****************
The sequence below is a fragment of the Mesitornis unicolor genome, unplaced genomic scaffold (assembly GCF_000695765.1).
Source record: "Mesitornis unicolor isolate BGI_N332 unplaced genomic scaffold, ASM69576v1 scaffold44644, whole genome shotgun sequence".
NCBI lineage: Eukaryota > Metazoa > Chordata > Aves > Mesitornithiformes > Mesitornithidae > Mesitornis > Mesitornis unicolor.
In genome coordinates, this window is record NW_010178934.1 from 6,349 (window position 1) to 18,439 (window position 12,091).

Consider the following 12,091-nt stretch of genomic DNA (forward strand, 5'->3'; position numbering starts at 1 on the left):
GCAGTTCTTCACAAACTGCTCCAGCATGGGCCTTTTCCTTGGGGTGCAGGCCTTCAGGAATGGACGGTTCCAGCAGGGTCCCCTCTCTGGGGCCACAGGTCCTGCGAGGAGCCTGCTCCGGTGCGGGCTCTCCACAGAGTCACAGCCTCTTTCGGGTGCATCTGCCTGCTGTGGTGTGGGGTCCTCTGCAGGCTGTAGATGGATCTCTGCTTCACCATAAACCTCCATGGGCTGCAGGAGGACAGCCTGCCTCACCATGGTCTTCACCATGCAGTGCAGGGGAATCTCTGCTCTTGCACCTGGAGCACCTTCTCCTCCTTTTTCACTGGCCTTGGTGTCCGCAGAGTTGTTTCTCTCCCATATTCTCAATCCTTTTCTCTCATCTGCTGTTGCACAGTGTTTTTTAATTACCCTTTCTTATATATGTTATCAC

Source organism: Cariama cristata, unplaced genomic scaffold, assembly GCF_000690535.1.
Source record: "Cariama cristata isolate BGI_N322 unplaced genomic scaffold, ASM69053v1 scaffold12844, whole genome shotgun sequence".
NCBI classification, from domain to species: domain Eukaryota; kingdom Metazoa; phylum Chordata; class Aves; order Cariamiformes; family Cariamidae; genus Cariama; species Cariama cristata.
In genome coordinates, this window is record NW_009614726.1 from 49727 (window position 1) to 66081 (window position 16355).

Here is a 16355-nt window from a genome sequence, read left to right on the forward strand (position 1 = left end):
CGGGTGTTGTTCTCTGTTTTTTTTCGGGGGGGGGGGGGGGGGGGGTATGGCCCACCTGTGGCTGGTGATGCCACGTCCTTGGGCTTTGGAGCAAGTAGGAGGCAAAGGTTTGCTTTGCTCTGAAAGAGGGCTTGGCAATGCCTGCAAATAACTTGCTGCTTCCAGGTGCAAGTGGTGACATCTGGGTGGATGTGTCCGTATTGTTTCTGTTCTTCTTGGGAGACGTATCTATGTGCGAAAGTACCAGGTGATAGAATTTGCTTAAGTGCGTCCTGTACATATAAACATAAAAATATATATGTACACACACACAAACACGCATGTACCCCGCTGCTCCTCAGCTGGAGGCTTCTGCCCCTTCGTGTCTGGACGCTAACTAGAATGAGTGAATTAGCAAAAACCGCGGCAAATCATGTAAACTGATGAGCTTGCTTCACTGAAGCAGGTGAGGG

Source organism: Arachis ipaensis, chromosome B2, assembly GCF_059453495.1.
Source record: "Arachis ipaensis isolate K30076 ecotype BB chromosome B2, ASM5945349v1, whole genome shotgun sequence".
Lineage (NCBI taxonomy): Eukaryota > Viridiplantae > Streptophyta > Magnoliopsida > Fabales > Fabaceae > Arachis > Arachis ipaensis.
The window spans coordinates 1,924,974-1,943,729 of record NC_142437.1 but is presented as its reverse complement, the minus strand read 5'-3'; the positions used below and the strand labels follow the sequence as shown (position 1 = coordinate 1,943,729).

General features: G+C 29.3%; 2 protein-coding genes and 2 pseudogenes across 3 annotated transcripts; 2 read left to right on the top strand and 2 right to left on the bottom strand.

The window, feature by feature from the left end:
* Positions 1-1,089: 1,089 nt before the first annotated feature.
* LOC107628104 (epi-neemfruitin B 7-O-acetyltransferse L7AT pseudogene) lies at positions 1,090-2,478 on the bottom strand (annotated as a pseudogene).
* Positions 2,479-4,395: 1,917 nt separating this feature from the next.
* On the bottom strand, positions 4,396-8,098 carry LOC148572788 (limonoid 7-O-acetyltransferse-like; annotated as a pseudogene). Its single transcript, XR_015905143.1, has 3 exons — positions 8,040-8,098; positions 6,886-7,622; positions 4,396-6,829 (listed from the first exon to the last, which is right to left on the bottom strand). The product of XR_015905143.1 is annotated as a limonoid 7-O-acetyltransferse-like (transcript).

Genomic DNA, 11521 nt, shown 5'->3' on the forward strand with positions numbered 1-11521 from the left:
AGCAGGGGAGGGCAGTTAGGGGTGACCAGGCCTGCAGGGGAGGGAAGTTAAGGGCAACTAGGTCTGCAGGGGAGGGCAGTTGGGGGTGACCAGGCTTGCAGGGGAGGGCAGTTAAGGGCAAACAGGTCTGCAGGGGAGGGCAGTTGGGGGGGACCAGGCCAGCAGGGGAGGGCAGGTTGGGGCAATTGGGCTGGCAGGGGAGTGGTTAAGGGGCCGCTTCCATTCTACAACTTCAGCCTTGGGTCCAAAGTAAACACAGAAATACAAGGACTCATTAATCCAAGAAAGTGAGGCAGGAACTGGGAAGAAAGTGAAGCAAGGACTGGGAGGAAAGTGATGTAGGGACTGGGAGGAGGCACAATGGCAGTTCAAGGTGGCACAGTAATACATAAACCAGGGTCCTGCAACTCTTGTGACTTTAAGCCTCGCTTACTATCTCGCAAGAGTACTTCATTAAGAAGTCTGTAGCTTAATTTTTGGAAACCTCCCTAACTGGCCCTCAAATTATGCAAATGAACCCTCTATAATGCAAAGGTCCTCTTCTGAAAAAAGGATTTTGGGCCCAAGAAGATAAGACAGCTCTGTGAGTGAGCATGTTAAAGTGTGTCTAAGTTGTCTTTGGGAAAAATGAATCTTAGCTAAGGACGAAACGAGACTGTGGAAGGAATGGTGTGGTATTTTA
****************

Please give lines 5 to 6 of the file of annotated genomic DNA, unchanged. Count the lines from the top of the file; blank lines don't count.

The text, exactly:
Consider the following 12,091-nt stretch of genomic DNA (forward strand, 5'->3'; position numbering starts at 1 on the left):
GCAGTTCTTCACAAACTGCTCCAGCATGGGCCTTTTCCTTGGGGTGCAGGCCTTCAGGAATGGACGGTTCCAGCAGGGTCCCCTCTCTGGGGCCACAGGTCCTGCGAGGAGCCTGCTCCGGTGCGGGCTCTCCACAGAGTCACAGCCTCTTTCGGGTGCATCTGCCTGCTGTGGTGTGGGGTCCTCTGCAGGCTGTAGATGGATCTCTGCTTCACCATAAACCTCCATGGGCTGCAGGAGGACAGCCTGCCTCACCATGGTCTTCACCATGCAGTGCAGGGGAATCTCTGCTCTTGCACCTGGAGCACCTTCTCCTCCTTTTTCACTGGCCTTGGTGTCCGCAGAGTTGTTTCTCTCCCATATTCTCAATCCTTTTCTCTCATCTGCTGTTGCACAGTGTTTTTTAATTACCCTTTCTTATATATGTTATCAC